This article by Dr. Robert Pearl first appeared on Forbes.com
The coronavirus (COVID-19) is the single-most important topic on the minds of Americans and it remains the subject of regular updates from health officials. And yet, despite the abundance of scientific facts and guidance surrounding the disease, misinformation abounds as confusion persists.
Avoiding many of the worst consequences and doomsday predictions will depend, in part, on the ability of Americans to act according to the facts. This article outlines and dispels seven of the most dangerous myths that remain about the coronavirus.
1. The coronavirus is comparable to seasonal influenza
In a March 9 tweet, President Donald Trump compared the death total of COVID-19 to that of the seasonal flu.
So last year 37,000 Americans died from the common Flu. It averages between 27,000 and 70,000 per year. Nothing is shut down, life & the economy go on. At this moment there are 546 confirmed cases of CoronaVirus, with 22 deaths. Think about that!
— Donald J. Trump (@realDonaldTrump) March 9, 2020
As we now know, the coronavirus is far more lethal than the president first indicated. According to best available estimates, the disease could cause hundreds of thousands of deaths.
Trump’s tweet was intended to downplay the threat of the coronavirus, but he nevertheless shined a light on an important contradiction: The American public routinely overlooks the threat of seasonal flu, even though it infects millions and kills tens of thousands each year.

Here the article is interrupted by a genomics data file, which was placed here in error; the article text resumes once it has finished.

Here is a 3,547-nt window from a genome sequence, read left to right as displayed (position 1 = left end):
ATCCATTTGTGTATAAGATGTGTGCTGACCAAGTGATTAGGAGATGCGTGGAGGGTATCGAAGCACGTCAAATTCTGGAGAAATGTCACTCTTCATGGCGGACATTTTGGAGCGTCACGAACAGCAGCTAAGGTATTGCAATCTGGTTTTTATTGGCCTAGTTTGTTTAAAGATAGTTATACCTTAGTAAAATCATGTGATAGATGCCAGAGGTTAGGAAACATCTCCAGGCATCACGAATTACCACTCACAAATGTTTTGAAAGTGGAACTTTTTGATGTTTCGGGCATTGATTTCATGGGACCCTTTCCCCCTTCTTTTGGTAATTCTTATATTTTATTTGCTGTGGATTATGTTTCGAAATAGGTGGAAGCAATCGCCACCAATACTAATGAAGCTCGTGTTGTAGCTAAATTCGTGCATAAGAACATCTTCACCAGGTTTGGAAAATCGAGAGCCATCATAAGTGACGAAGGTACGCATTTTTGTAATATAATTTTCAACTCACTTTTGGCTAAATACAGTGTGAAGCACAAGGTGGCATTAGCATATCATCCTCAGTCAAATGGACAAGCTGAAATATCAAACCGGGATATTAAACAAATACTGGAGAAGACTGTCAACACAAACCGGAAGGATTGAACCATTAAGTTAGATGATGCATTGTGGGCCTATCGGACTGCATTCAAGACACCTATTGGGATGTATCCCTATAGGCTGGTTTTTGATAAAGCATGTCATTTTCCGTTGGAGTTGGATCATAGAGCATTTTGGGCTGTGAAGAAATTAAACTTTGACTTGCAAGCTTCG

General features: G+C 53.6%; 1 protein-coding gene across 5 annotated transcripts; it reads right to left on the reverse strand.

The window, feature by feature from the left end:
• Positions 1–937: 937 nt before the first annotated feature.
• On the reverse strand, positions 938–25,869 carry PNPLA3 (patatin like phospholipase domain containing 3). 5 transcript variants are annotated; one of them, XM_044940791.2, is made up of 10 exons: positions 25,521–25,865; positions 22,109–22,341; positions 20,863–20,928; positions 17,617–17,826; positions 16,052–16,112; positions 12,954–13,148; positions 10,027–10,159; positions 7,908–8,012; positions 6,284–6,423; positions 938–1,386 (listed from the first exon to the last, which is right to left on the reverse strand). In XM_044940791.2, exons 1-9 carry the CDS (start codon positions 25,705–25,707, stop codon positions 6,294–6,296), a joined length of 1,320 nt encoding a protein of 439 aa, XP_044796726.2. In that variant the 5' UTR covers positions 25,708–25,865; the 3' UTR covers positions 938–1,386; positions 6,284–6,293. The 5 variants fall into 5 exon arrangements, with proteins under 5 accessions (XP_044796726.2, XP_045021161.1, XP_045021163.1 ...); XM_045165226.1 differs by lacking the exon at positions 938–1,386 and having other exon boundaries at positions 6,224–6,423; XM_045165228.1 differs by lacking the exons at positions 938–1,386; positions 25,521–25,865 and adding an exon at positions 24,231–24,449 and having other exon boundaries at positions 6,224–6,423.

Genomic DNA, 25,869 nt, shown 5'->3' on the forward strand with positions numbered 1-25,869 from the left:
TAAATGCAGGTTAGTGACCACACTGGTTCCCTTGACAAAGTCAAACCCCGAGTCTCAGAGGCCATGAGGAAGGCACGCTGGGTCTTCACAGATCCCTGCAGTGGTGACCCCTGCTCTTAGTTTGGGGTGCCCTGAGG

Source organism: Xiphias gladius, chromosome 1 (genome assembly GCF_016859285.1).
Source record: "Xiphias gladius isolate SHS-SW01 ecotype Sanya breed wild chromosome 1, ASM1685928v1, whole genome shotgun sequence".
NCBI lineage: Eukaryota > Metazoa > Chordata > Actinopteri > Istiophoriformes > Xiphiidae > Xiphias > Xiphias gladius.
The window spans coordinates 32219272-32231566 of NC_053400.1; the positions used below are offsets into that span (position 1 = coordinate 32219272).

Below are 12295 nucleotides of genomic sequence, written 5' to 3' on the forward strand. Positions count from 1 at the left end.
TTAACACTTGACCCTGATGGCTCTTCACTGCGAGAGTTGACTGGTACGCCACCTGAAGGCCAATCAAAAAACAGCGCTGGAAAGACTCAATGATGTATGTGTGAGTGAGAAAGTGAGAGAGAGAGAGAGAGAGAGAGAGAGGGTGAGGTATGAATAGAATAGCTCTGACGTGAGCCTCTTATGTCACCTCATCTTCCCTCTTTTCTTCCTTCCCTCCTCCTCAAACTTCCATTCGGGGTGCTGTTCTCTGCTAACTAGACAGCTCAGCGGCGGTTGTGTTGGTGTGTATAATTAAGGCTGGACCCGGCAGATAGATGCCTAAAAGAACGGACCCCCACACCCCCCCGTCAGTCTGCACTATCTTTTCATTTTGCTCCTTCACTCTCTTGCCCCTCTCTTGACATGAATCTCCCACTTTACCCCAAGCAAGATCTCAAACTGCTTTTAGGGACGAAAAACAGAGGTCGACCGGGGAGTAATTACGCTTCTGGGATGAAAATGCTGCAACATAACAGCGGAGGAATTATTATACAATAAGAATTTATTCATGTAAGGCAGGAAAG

Unlike COVID-19, seasonal influenza has never caused stock-market volatility, never grounded air travel and never disrupted the nation’s news cycle. In fact, Americans pay so little attention to seasonal influenza that 45% of U.S. adults don’t even bother to get an annual flu shot.
2. ‘Social distancing’ doesn’t apply to young and healthy Americans
Not long after the Centers for Disease Control and Prevention (CDC) recommended canceling all “mass gatherings” of 50 or more people on March 15, the Trump administration went a step further, suggesting everyone avoid congregating in groups larger than 10.
Both messages fell on selectively deaf ears. In Chicago, New York City, and other urban hubs, restaurants and nightclubs overflowed with people in their twenties and thirties just the night before statewide closures took effect. Meanwhile, chopper footage over Clearwater Beach in Florida this week showed spring-breakers packed elbow to elbow along the waterfront.
It’s a statistical fact that young people are less likely to die from the coronavirus. Global mortality figures confirm that the elderly are at greatest risk, along with those who have multiple chronic conditions, including diabetes and heart disease.
However, the problem with ignoring public-health guidance is this: Everyone is a potential source of infection. When younger people catch the disease, they probably won’t die from it, but they can easily transmit it to vulnerable populations. That means all of us need to maintain social distancing (of at least six feet) and avoid mass gatherings.